September 19, 2018

CSAW Quals 2018 - RE 400 - Not Protobuf

I’m in this company’s network and I’ve MITM’d this weird protocol between a dev client and server, but I can’t figure out how it works. Connect to and I’ll send the client traffic to you. Forward it on to the dev server at to figure out what’s going on. Once you’re ready, hit up the prod server at which should have a flag for you.

Solved with jack2 and Plailect!

This was an interesting reverse engineering challenge we solved during the qualification round for CSAW CTF this year. Only one other team, REdefined Behavior, solved the challenge during the 48 hours given. We are given a number of endpoints to connect to – one which provides a “development client”, and two which provide “development/production” versions of the server this client is intended to talk to. The challenge description implies that our final goal is to reverse engineer the network protocol well enough to communicate with the prod service.

We began exploring the activity of the service by writing a script that would connect the development services and record a conversation between them (acting as a man-in-the-middle). Simply looking at this traffic doesn’t reveal much information, though – we can see two plaintext messages (a hello message, and an acknowledgement) before the client initiates TLS.

The one thing we are able to gather from these messages is a bit of the message structure. It appears that each message sent begins with 4 random bytes, and then ends with those same random bytes. For example, the hello message (0x41ca) could be sent as 0x0102030441ca04030201 and the acknowledgement message (0x0aca) could be encoded 0x414243440aca44434241.

We then modified our script to man-in-the-middle the TLS traffic. This was fairly easy to do, as the client/servers do not require a valid certificate to function. Using this enhanced script, we captured a number of conversations between the client and the servers.

Forensing of the now-decrypted message traffic allowed us to determine the flow of the application traffic:

  1. The client connects to the server and sends a “hello” message.
  2. The server responds with an acknowledgement.
  3. TLS is initiated on the connection between the client/server.
  4. The server sends a “hello message.”
  5. The client responds with an acknowledgement.
  6. The client sends a message that appears to contain a username/password pair.
  7. The server responds with an acknowledgement on success, or an error message on failure.
  8. The client sends some sort of request.
  9. The server sends a response which is a single null byte followed by some portion of the end of the request.
  10. Repeat 89 until the client has finished.
  11. The client sends a message 0xbbca and disconnects.

Further investigation of the traffic (and modification of traffic between server/client) allowed us to serialize our own messages.

Each message begins with a one-byte message type. The official client uses the following message types:

  • 0x00: Value at location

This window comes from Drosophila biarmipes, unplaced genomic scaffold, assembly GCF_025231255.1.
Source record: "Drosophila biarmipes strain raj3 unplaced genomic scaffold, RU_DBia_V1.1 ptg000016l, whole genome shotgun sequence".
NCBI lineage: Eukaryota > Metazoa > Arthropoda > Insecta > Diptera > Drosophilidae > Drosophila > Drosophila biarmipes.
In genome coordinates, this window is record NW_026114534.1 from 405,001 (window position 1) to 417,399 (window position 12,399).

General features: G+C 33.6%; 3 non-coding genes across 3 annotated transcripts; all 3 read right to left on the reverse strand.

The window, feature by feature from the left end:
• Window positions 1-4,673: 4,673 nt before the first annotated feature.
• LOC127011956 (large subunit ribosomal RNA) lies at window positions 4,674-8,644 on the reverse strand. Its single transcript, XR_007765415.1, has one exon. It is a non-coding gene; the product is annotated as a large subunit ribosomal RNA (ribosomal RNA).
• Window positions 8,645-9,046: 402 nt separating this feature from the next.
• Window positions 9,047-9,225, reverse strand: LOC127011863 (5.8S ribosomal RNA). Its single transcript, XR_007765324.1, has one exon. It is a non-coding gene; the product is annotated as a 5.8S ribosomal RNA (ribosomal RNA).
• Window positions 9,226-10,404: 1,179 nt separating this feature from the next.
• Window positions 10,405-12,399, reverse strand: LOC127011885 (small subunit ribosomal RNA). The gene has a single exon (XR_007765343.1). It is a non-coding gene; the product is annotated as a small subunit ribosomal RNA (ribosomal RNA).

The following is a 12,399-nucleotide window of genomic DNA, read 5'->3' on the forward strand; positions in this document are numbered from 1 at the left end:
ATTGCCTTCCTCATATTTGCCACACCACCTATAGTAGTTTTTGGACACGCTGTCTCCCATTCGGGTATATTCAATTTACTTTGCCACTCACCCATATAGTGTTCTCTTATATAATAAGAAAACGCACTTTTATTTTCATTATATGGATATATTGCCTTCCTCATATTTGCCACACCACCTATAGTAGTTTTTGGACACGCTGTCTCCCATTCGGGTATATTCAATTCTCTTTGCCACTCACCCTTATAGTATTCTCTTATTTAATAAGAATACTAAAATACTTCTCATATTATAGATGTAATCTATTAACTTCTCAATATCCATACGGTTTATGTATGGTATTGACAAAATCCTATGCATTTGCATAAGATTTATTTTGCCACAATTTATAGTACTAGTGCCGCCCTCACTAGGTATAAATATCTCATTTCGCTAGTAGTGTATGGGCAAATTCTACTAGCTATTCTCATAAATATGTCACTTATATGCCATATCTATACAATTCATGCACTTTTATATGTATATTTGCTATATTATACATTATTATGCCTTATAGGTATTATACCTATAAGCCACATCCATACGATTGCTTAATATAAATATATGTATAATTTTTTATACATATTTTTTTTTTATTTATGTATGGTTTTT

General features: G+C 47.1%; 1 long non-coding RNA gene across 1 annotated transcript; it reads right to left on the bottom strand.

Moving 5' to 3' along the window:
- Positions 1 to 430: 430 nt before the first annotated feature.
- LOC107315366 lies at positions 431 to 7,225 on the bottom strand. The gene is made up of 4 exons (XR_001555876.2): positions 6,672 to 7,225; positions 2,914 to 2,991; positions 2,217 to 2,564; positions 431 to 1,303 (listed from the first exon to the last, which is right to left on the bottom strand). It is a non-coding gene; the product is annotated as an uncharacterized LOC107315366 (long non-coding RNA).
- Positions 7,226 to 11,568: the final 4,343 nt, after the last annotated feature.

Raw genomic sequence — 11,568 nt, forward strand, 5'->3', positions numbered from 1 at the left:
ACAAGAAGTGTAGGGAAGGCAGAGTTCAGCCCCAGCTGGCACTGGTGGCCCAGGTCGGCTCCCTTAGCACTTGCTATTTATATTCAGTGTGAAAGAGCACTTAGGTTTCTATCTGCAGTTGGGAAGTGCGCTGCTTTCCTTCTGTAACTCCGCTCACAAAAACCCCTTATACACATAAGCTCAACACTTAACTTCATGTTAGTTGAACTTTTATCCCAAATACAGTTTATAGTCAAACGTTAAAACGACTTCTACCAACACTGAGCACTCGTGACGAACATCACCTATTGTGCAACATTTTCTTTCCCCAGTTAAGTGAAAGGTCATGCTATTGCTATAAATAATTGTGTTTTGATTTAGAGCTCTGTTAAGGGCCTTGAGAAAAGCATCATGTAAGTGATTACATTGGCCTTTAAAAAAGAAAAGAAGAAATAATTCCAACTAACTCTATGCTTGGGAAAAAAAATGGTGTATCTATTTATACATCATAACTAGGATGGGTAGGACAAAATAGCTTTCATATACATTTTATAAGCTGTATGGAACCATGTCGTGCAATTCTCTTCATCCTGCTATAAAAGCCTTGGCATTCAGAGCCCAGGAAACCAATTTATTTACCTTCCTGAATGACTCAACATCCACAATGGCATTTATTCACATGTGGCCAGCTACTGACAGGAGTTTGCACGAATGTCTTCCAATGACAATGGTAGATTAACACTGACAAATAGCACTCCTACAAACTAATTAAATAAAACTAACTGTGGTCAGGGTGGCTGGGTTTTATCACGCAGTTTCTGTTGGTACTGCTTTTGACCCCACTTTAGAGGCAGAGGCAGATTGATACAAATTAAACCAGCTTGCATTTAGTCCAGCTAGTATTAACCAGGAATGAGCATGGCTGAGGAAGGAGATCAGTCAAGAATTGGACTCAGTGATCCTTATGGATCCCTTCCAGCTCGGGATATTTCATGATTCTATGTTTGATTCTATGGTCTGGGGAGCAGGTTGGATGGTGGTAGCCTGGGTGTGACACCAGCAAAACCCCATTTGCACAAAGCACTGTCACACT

• 0x0a: Acknowledgement
  • 0x20: Login request
  • 0x41: Hello
  • 0x78: Set value location
  • 0xbb: “Bye-bye”
  • 0xee: Sent by the server on error.

The acknowledgement, hello, and goodbye messages all take no arguments, which is serialized as 0xca. We found that strings are serialized as a space (0x20) followed by a two byte length prefix, followed by the string itself. Any integers are serialized with a type code of ‘0’ followed by a Base 128 varint encoding of the integer.

Most interestingly, though, are the list/tuple tuples (beginning with 0x00 and 0x01 respectively). These types are serialized with their type code, followed by a series of bytes for the length for the serialized form of each list element. A null byte is used to indicate the end of the list. Following this are the serialized forms of each element in order.

For example, the steps to serialize the tuple ("Hello", "serialization!") would be:

  1. Serialize the first element of the tuple (0x20000548656c6c6f)
  2. Serialize the second element of the tuple (0x20000e73657269616c697a6174696f6e21)
  3. Serialize the tuple header (0x01081100)
  4. Append the serialized elements to the end of the header to produce the final serialized value.

Now that we are able to serialize our own messages, we need to figure out what we need to send the server. Trying all 256 possible message types finds us an interesting message type (‘f’) which tells us to repeat the request with the value at a given coordinate pair, which is randomized on each connection to the server.

At this point, we were stuck until the third hint was released:

hint 3: “for the final stage, the server’s prompt is just trying to confirm that the client has the data that an official client would have. It is referring to what the client sends.”

With this hint, we figured out that each time the dev client connected to the server, it would set the value of 10 different coordinates. We then wrote a script to gather the values sent by the client for each location on the grid. After gathering a large enough set of values, we retried sending a flag request until the server requested the value of a location we knew the value of. The server then responded with a message containing the flag!